The systems librarian's mission is to work with constantly changing technology. Users too (both library staff and patrons) have rapidly changing information needs and technology skills; librarians must seek and help design systems to serve such a diverse population.
During the course of a day, a systems librarian might supervise or administer any number of tasks, including: project planning including budgeting,
selecting hardware, software, and/or vendors, purchasing equipment or services including contract negotiations with vendors or service providers, installing hardware (including networking cables and devices) and/or software, maintaining, upgrading or repairing hardware, configuring, upgrading and/or "tweaking"/customizing software, troubleshooting user problems with hardware and/or software, training/teaching library staff or end users about hardware, software, networking, database management, Internet searching and/or any other number of subjects, researching and/or evaluating new technologies, consulting with other computing/technology personnel, upgrading his/her own skills and abilities, documenting and/or inventorying current technologies in use in the library, preparing reports, attending meetings and/or conferences.
The manager of the information systems in a library needs to have a solid understanding of basic librarianship, have a particularly good understanding of how all departments within his/her library function, have an understanding of how various technologies work and can best be harnessed to optimize the performance of his/her library, be a good listener, be an excellent communicator and patient teacher, possess excellent skills in managing people as well as resources, exhibit curiosity and tenacity, and be a top-notch problem solver .
Professional organizations of interest to systems librarians
The American Library Association (ALA) is a resource for all librarians; one division, Library and Information Technology Association (LITA), is of particular interest to systems librarians, providing up-to-date information through both the LITA Newsletter and the more scholarly journal, Information Technology and Libraries (selected articles and full contents are available online). LITA's "Jobs in Library and Information Technology" web pages feature listings from both employers and job seekers.
Another ALA division of interest to systems librarians is the Association for Library Collections and Technical Services (ALCTS) which has committees on "Catalog Form and Function," "Machine-Readable Bibliographic Information," and sections focusing on "Collection Management and Development," "Preservation and Reformatting," and "Serials." The American Society of Information Science (ASIS) is considering a name change to reflect its members' interest in and substantial use of technology (the change: to become the "American Society of Information and Technology [ASIST]"). Members are kept up-to-date through its Bulletin and its Journal of the American Society of Information Science (contents are available online). Its web site also features "Jobline" pages. The Association for Computing Machinery (ACM) supports a number of special interest groups that might be of interest to systems librarians: Computer-Human Interactions, Computer Uses in Education, Information Retrieval, Management of Information Systems, and University & College Computing Services.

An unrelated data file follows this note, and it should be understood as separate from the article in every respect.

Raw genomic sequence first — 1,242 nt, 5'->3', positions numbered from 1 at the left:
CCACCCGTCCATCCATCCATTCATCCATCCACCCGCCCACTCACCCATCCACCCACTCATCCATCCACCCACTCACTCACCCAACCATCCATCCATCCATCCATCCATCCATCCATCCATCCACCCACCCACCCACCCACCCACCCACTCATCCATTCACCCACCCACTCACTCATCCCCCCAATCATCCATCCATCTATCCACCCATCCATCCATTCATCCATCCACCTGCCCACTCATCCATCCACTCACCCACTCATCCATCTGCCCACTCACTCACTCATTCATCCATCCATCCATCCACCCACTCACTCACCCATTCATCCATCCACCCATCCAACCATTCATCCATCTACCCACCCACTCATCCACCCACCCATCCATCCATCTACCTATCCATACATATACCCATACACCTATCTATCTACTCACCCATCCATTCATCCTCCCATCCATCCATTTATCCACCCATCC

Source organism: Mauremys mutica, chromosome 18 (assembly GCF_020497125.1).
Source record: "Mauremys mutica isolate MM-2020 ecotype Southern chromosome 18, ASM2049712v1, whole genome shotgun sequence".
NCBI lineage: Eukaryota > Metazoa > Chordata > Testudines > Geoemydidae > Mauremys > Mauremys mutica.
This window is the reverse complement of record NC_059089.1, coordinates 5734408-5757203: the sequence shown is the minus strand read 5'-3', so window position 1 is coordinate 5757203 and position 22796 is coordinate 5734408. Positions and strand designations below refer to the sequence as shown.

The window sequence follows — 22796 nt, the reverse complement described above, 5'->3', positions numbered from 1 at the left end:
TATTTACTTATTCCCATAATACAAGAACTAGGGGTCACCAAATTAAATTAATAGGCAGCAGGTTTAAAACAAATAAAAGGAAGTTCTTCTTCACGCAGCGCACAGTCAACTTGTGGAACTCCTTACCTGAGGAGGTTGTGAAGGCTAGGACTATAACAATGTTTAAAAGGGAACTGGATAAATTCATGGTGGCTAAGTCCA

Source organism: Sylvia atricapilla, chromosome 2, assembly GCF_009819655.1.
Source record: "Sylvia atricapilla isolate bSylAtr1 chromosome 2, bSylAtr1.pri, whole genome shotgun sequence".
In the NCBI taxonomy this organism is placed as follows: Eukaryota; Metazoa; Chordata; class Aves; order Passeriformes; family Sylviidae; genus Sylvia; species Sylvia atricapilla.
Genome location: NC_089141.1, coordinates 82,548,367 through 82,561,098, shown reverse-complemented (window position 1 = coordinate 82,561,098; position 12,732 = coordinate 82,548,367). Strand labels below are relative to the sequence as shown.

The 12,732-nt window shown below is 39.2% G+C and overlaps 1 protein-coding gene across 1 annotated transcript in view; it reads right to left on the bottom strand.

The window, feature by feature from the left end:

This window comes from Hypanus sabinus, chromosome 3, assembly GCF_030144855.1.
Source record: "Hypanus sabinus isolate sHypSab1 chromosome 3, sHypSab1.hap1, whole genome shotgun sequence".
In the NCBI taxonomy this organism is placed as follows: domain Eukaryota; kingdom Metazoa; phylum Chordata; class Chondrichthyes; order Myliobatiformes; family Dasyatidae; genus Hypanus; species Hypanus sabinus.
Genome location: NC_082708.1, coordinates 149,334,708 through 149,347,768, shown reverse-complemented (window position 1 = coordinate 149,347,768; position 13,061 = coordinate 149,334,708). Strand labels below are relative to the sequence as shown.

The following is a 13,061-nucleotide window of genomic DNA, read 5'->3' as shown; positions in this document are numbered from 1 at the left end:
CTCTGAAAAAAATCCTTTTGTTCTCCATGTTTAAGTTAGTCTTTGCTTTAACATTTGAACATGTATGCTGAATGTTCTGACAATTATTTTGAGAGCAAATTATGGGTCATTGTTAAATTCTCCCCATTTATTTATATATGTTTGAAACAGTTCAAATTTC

The systems librarian employed in an academic library might also be a member of the ALA's Association of College and Research Libraries (ACRL), the Association of Research Libraries (ARL), the Association for the Management of Information Technology in Higher Education (AMITHE), or of the Association for Educational Communication and Technology (AECT). Membership in the AECT might also appeal to school media specialists, who in turn may also be interested in the ALA's American Association of School Librarians. Similarly, there are professional organizations for medical librarians, law librarians, public librarians, special librarians, etc., which would be useful to systems librarians in those areas.
The Council on Library and Information Resources (CLIR), the Technology Resource Consortium (TRC), and the National Information Standards Organization (NISO) are other groups of potential interest to the systems librarian. Benefits of membership in many of these groups includes subscriptions to newsletters and other publications, listservs, and reduced rates for conferences and publications.
Journals and periodicals of interest to the systems librarian
About librarianship in general:
Annual Review of Information Science and Technology
Educause: Tranforming education through information technologies
Computers in Libraries
Integrated Library Systems Reports Journal of Library Services for Distance Education Journal of the American Society of Information Science Library Computing (was Library Software Review)
Public-Access Computer Systems Review